NBC Looks to Early Olympic Success to Hedge Gigantic Financial Losses

NBC's Matt Lauer carrying the Olympic TorchThe ratings for NBC's first few days of Olympics coverage have been very high. How high? Well, the opening ceremonies crushed everything else on Friday night and, presumably because of the Olympics, the NBA All-Star game recorded its second-lowest overnight TV rating (4.6 to NBC's 14.3 rating) on Sunday night. ↵

↵John Ourand recently tweeted that Tuesday night's national rating of the Olympics nearly topped American Idol. ↵

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↵⇥Fast Nationals from 8-10pm ET: "American Idol" posts a 12.9 rating/24M viewers; Olys 11.8/20M viewers. Obviously, the Oly had an extra hour. ↵
↵If I'm not mistaken, the snowboarding and non-skating events were on against Idol. It will be very interesting to see what kind of number the women's figure skating can do next Tuesday night when put up against FOX's ratings monolith. ↵

↵So with the ratings likely exceeding the expectations of NBC executives over the first five days, Media Decoder has a report that NBC is trying to leverage that early success into ad revenue for unsold ad space later in the Games. What's most interesting, however, is that NBC Universal is going to Google for help. ↵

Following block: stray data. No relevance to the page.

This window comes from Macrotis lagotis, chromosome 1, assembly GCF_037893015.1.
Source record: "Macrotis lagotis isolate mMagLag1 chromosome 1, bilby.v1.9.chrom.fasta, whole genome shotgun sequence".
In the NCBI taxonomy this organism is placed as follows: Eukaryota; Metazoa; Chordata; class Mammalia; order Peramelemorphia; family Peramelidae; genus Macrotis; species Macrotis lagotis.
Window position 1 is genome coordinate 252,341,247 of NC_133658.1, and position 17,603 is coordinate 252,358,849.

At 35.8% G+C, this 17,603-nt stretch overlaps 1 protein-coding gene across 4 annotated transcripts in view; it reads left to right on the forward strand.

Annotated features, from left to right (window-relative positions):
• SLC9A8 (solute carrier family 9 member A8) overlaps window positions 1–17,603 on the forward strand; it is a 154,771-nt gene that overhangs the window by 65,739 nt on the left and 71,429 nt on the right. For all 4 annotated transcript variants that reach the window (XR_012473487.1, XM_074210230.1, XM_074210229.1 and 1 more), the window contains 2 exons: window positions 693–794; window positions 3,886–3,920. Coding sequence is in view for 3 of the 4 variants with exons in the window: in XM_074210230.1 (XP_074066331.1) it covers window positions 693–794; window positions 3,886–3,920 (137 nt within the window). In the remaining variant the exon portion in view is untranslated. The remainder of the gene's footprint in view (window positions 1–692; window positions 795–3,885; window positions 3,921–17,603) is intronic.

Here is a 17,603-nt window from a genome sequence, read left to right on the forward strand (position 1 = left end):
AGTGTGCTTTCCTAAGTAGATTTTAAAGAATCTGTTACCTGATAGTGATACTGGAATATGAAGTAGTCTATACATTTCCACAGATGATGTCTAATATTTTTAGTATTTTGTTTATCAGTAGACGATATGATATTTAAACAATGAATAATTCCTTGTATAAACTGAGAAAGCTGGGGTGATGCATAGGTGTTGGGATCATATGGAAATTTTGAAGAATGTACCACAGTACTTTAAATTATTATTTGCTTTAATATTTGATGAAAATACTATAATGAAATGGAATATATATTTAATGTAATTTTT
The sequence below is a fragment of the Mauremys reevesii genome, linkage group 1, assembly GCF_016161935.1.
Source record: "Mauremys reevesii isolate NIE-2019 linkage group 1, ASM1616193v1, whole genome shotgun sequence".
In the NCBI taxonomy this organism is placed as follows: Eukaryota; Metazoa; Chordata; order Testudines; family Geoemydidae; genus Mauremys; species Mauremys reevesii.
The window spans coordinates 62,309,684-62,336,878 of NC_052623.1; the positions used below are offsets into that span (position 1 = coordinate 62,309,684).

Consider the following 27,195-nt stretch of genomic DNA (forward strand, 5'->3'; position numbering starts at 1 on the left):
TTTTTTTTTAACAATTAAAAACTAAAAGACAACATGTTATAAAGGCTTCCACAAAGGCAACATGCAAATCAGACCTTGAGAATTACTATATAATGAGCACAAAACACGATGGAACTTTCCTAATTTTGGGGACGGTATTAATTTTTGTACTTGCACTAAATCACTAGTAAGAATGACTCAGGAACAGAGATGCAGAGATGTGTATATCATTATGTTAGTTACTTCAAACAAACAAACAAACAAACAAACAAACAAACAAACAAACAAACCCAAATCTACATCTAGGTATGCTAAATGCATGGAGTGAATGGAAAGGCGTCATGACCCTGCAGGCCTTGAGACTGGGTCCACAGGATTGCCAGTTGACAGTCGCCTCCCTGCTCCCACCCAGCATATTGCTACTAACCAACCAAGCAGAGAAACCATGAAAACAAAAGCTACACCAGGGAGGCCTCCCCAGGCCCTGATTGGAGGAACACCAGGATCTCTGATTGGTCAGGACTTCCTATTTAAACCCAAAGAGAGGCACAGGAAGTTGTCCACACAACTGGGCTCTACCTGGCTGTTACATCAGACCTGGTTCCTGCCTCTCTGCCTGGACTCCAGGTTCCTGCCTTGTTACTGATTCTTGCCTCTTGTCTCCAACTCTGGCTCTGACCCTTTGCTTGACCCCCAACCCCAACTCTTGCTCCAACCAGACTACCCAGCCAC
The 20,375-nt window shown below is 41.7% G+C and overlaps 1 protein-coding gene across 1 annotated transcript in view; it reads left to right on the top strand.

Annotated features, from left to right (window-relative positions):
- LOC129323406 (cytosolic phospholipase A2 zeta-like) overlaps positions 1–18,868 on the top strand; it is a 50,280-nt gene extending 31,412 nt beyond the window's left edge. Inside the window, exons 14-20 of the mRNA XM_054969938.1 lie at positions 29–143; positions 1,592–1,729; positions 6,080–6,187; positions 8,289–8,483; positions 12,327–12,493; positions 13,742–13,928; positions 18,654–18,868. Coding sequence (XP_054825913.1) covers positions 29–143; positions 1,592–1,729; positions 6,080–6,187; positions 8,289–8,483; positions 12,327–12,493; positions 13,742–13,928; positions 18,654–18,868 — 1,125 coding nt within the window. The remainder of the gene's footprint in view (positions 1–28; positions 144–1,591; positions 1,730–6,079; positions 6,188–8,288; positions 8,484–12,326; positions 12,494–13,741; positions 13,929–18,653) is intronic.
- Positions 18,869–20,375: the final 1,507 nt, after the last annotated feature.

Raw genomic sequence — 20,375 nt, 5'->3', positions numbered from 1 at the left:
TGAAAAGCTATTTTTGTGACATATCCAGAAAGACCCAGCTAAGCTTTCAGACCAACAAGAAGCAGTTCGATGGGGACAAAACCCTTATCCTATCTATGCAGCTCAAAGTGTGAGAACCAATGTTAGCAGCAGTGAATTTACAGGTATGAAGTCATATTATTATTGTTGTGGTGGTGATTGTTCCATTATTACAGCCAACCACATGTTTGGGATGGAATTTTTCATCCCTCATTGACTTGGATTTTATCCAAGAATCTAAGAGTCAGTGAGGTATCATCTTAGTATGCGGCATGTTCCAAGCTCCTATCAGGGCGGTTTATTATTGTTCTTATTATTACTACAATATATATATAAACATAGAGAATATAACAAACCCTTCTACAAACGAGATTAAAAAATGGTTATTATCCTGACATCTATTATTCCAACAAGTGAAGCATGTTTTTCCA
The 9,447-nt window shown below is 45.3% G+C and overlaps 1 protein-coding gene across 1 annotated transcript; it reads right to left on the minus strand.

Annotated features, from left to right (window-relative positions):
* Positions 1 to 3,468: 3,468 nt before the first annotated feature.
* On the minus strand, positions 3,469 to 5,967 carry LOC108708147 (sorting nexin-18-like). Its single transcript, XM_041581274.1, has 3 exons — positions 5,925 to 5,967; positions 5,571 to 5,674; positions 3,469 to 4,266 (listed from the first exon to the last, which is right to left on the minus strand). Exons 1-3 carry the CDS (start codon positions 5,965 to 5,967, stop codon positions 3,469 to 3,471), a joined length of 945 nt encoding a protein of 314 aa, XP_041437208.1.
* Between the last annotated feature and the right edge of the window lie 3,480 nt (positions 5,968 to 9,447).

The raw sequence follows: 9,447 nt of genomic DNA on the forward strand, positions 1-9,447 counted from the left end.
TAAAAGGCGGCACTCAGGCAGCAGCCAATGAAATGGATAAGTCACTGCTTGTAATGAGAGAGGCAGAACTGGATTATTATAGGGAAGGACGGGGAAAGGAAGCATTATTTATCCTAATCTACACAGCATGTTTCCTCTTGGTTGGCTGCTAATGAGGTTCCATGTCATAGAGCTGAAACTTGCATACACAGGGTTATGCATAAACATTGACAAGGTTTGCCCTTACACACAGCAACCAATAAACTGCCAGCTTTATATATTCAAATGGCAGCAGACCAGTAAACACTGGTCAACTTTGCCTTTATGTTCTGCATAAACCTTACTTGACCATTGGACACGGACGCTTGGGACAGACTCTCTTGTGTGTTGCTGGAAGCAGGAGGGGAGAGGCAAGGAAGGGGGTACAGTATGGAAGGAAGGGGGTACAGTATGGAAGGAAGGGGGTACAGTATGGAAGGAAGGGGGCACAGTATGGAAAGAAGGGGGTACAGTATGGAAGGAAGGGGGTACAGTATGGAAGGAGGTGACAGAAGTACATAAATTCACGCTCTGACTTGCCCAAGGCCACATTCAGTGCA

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↵⇥The company, part of General Electric, asked Google for results of searches that took place online on Friday night in the United States as the opening ceremony — with all its commercials — was broadcast by NBC. ↵⇥

↵⇥There were huge spikes on Google, according to the data, for searches for two movies once the spots for those films were shown on NBC. One was “Green Zone” and the other was “How to Train Your Dragon.” ↵⇥

↵⇥

↵⇥There was also a huge spike on Google, the data showed, for searches for Sun Life Financial once a commercial for that company ran during the broadcast. ↵⇥

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↵The report quotes NBC Universal's Alan Wurtzel who indicates that an event like the Olympics – much like the Super Bowl – can drive immense traffic to the internet for more information. NBC also released information from Nielsen IAG, a division of the Nielsen Company, indicating double-digit improvements for the performance of some spots during the Olympic coverage. ↵

↵Will any of this actually translate into higher revenue for the second week of the Olympics? Will that put a dent into NBC's $250,000,000 in losses? Probably not. But it's still a good sign that giant media corporations like NBC Universal realize there is money to be made on, and through, the Internet. ↵

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This post originally appeared on the Sporting Blog. For more, see The Sporting Blog Archives.

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